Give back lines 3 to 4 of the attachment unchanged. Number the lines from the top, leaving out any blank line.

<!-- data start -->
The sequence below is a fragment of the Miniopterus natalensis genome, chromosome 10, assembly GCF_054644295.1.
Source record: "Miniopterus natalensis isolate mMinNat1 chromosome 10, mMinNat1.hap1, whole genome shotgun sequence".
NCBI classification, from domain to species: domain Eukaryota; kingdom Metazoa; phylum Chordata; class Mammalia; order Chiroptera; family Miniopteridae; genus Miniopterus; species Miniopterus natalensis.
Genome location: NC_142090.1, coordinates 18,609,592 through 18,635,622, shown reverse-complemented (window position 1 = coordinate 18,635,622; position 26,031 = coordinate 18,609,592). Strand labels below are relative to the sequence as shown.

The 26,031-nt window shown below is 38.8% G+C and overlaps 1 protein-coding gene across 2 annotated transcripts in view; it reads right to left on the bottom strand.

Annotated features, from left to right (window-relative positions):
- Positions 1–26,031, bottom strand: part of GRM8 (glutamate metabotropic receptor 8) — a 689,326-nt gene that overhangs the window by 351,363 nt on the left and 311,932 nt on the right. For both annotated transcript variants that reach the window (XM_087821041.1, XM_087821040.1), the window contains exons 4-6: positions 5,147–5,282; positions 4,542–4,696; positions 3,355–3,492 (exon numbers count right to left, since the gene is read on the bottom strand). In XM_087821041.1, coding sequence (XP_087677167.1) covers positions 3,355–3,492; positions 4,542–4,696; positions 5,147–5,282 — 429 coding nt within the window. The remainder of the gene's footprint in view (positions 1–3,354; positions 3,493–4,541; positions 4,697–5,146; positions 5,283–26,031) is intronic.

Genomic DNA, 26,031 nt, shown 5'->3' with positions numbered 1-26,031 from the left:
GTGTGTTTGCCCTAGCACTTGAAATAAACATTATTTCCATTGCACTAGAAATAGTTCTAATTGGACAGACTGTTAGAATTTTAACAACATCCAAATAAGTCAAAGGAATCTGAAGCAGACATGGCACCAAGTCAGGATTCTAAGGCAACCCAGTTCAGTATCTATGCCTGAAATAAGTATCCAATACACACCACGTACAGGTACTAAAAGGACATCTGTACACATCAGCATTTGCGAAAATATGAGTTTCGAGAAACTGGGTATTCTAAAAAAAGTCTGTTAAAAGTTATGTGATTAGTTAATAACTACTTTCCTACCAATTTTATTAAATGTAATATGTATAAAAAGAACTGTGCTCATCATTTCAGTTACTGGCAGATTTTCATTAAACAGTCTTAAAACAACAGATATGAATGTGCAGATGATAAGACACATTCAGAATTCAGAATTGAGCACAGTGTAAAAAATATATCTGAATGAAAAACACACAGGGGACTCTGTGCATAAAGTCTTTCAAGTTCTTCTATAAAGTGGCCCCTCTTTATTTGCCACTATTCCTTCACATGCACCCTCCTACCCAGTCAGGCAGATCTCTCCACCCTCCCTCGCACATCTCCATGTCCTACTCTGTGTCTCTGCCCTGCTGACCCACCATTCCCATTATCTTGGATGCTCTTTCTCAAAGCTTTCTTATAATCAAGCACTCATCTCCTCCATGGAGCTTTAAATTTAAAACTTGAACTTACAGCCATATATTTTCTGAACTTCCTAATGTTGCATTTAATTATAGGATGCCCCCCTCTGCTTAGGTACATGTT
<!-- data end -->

NCBI classification, from domain to species: domain Eukaryota; kingdom Metazoa; phylum Chordata; class Mammalia; order Chiroptera; family Miniopteridae; genus Miniopterus; species Miniopterus natalensis.
Genome location: NC_142090.1, coordinates 18,609,592 through 18,635,622, shown reverse-complemented (window position 1 = coordinate 18,635,622; position 26,031 = coordinate 18,609,592). Strand labels below are relative to the sequence as shown.